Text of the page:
a valuable added value in the portfolio regarding to the features of actively
3.3 One last word!
In this European ETF survey (2014), the EDHEC risk institute
provides some statistics about the preference of European investor for ETFs for
their asset allocation in both core and satellite (Appendix 1). The most use
ETF in the core is the broad market ETF. For instance, 69% of equity broad
market ETFs users use them in the core. Whereas style, sector and other narrow
ETFs lie mainly in the satellite. For instance, 59% of equity sector ETFs users
use them in the satellite. Note that these ETFs are clearly less popular than
broad-based ETFs. Some investors use ETFs both in core and satellite. The
equity broad market ETF is the one which is the most use in both part of the
portfolio (12,5%). This study approves what I said in the two previous section.
That is to say, the narrower ETFs are widely used as satellite vehicles for
tactical asset allocation and the core is built around broad market ETFs to get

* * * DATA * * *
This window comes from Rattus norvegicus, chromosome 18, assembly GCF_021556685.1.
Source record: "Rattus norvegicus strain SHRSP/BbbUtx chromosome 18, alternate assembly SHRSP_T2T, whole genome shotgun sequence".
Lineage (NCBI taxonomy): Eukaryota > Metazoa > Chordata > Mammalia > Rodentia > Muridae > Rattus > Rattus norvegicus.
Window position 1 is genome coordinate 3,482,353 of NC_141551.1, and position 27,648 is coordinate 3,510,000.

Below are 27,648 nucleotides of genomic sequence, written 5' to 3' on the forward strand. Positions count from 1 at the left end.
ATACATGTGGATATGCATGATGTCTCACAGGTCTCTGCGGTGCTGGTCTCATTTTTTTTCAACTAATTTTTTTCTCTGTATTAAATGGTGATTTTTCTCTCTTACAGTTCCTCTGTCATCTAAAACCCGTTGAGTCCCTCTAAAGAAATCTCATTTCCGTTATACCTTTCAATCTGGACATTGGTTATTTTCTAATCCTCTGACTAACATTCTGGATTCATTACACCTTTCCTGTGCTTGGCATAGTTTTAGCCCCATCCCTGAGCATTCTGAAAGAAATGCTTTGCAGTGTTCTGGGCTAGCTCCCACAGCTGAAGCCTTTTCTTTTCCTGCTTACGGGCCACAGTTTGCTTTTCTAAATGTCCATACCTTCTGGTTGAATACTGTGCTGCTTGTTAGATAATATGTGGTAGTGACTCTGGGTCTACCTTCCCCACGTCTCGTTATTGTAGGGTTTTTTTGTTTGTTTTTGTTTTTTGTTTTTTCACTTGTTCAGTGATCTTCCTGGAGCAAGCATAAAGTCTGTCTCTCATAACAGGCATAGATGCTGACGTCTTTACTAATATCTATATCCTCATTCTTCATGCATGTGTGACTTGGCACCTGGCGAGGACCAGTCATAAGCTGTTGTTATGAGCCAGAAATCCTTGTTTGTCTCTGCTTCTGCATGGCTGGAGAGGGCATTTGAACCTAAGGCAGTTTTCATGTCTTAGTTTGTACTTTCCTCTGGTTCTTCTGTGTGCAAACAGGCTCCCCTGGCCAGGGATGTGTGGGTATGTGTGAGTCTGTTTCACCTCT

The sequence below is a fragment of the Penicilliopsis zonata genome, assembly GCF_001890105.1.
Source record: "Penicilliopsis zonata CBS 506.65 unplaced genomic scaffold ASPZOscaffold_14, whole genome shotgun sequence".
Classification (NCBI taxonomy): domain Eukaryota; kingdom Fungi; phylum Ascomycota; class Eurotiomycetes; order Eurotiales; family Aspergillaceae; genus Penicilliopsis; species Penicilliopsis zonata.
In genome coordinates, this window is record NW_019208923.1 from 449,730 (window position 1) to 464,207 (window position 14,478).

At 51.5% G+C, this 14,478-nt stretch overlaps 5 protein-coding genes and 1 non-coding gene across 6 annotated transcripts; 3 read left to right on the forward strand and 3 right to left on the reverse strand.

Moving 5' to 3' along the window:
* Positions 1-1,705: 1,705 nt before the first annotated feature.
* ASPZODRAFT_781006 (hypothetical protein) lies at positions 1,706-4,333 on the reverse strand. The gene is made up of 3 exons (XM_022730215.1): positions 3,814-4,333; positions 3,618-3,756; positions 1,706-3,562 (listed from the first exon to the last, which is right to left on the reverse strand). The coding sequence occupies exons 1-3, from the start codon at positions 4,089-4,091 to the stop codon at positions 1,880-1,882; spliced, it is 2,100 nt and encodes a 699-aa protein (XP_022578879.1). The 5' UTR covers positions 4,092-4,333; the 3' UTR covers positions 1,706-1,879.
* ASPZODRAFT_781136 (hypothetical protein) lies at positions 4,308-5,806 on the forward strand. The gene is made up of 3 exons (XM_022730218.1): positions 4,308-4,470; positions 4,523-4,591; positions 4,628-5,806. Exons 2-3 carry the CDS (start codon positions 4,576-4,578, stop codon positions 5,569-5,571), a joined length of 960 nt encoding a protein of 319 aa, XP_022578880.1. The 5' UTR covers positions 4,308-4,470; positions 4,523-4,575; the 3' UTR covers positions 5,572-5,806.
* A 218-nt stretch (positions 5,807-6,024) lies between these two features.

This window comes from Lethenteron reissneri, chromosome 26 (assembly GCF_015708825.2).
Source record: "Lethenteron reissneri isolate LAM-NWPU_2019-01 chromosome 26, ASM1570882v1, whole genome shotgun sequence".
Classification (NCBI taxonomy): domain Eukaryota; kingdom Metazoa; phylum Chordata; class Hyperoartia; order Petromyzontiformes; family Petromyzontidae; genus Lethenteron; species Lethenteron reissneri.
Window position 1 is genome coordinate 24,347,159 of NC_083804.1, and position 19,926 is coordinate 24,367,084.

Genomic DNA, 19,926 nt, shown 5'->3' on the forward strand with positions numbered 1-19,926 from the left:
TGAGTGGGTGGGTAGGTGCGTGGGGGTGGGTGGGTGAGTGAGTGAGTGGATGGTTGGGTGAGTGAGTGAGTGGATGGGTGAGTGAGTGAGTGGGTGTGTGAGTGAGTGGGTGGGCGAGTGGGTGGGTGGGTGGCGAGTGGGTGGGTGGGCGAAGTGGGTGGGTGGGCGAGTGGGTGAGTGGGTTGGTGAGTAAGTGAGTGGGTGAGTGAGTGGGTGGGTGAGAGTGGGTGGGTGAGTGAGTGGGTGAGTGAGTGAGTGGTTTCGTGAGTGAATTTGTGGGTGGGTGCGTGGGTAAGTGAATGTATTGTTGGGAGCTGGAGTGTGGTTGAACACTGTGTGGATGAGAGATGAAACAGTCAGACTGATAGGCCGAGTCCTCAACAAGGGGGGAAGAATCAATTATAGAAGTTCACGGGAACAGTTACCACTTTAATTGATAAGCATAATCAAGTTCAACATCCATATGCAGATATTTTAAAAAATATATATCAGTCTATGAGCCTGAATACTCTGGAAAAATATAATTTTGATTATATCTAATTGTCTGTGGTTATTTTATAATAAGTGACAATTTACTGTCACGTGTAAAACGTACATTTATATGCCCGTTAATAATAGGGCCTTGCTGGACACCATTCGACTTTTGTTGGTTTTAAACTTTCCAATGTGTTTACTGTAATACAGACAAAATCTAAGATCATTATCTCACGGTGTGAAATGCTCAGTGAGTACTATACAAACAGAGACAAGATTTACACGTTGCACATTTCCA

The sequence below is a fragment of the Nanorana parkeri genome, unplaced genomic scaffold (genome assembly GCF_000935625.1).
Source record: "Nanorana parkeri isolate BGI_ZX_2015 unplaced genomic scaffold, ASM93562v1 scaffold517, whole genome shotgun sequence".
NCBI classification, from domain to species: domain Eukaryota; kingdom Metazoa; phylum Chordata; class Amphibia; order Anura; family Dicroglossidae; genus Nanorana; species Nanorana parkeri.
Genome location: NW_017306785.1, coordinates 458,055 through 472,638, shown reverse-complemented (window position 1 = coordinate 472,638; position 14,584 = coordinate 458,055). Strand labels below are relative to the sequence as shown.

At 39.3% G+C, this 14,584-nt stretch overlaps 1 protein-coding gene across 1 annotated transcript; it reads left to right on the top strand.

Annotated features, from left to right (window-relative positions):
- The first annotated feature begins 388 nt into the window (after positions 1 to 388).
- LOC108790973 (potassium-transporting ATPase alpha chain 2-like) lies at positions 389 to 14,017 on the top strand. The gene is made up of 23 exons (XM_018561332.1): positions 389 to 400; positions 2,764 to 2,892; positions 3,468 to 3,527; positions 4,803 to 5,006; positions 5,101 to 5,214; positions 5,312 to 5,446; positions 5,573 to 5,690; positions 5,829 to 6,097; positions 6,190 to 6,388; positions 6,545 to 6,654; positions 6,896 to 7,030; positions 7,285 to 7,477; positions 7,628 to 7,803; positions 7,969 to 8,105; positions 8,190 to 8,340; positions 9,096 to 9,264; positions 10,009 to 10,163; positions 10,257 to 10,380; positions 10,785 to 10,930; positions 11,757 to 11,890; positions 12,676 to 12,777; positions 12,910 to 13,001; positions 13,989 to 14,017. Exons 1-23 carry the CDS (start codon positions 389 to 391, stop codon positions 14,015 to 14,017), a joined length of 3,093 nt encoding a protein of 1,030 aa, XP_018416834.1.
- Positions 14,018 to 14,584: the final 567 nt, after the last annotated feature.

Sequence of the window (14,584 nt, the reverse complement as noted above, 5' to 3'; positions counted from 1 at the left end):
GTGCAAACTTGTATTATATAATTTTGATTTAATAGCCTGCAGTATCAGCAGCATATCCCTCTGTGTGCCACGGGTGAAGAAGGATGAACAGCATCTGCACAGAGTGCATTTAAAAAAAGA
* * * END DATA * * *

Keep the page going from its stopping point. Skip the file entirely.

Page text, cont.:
a broadly diversification.
To sum up, ETFs are especially adapted to the core/satellite
approach. They offer a natural vehicles for implementing allocation strategies
both in the core and in the satellite. Their use can help to optimize the
risk/return of the portfolio. On one hand, they allow to get easily a broadly
diversified core. On the other hand, they can help investors to improve the
return of the portfolio thanks to the addition of specific ETFs in the
satellite. Their tradability is one of their main advantages, we're going to
see that this later allows the management of highly dynamic strategies by
facilitating the shifts from the core to satellite.
4 How much of the portfolio to allocate to the core vs
We have seen the structure of this kind of portfolio and its
benefits, and as well the fact to incorporate ETFs inside cannot be negligible.